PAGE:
In the quiet neighborhood of Glendale, on Cooper Avenue, sits a dormant, run-down factory building hidden behind a chain-link fence. Neighbors see the building and surrounding facilities as a solution to overflowing classrooms in their neighborhood and others in the borough.
“It’s the most overcrowded school district in the City of New York. And this would be a complex for all district 24,” said former school board member Kathy Masi. “Kids from Ridgewood, kids from Corona, kids from Middle Village, Maspeth, everyone would be able to come here.”
But instead of a school, the building is slated to become a shelter. Once a rumor, the $27 million plan continues to inch closer to reality. And in the meantime, other shelters have popped up around the borough, seemingly overnight. That was almost exactly the case at the site of the former Pan Am hotel where families moved in under the cover of darkness back in June.
“This is going on all over Queens,” said Dawn Scala with the Glendale Civic Association. “There’s a total lack of transparency. They’re putting shelters in with no community notice or involvement. And every time we ask questions we get answers that are vague and inconsistent with prior information they’ve given us.”
The Pan Am shelter has been so controversial that both the shelter residents and neighbors protested outside shortly after it opened. Those staying in the shelter say they’re cramped into small rooms, have no way to control the temperature, and are told when they can eat.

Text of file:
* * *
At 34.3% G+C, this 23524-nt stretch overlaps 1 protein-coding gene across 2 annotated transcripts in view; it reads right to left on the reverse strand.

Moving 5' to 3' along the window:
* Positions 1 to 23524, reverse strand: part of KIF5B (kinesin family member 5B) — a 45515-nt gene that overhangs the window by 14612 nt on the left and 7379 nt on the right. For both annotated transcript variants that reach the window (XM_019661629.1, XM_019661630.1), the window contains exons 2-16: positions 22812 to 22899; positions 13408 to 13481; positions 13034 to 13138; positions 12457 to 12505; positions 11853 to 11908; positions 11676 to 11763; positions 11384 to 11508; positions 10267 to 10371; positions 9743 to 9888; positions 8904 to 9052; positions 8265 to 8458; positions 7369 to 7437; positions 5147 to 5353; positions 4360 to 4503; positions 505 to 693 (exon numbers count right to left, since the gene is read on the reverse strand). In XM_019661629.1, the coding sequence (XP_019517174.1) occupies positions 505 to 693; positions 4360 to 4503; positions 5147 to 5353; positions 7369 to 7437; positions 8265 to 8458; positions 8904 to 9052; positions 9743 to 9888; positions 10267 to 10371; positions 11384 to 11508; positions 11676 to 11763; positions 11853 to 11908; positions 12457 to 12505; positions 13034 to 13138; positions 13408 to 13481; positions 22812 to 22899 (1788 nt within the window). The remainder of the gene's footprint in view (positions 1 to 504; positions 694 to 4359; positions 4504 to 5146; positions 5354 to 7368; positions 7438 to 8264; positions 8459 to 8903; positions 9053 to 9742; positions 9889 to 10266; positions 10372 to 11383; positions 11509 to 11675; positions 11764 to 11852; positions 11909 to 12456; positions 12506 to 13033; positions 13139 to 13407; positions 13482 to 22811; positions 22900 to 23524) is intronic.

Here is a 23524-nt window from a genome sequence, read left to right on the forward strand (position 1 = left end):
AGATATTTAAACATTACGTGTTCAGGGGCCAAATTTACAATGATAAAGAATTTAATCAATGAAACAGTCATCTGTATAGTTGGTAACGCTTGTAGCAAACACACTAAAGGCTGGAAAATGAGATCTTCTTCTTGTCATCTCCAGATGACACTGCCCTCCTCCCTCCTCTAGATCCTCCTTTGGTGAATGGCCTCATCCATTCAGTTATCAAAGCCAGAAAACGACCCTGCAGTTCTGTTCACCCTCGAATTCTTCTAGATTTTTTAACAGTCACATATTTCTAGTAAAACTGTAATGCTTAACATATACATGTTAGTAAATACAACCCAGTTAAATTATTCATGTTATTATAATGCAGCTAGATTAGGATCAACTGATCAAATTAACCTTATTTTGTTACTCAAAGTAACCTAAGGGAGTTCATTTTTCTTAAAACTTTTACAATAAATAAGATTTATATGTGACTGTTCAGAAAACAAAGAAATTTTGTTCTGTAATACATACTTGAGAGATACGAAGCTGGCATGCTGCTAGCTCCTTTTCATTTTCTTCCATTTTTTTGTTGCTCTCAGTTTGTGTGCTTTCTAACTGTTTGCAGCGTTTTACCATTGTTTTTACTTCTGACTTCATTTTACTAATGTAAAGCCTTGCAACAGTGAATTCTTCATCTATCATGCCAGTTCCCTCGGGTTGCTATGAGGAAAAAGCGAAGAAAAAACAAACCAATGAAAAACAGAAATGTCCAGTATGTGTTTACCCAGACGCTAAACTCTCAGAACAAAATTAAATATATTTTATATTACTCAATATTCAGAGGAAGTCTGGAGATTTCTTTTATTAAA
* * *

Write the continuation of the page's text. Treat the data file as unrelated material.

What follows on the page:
“Being here is like being in Rikers Island, being in prison,” said shelter resident Weny Jamison.
And now for the good stuff. The IBO released a report that revealed the following (see pages 12-13):
Over the 2002 through 2012 study period, addresses of families prior to their shelter entrance were concentrated in the Bronx, central Brooklyn and upper Manhattan. The largest share of preshelter addresses were in the Bronx (39 percent), followed by Brooklyn (34 percent). About 13 percent of families listed prior addresses in Manhattan, with roughly 12 percent of entries coming from housing located in Queens and 2 percent from Staten Island. These distributions show an over-representation of shelter entries from the Bronx and, to a lesser extent, from Brooklyn. According to the 2010 census, 31 percent of New York City households lived in Brooklyn, followed by 27 percent in Queens, 19 percent in Manhattan, 17 percent in the Bronx, and 6 percent in Staten Island.
Despite more homeless families coming from the Bronx than any other borough, the top three neighborhoods where families lived prior to shelter were all located in Brooklyn.
Here's a map of where the homeless are coming from.
SO IF QUEENS DOESN'T SEND ALL THAT MANY PEOPLE TO SHELTERS, THEN WHY ARE MORE SHELTERS BEING DUMPED IN QUEENS, IN NEIGHBORHOODS THAT AREN'T SENDING PEOPLE TO SHELTERS?
Hello, Queens elected officials?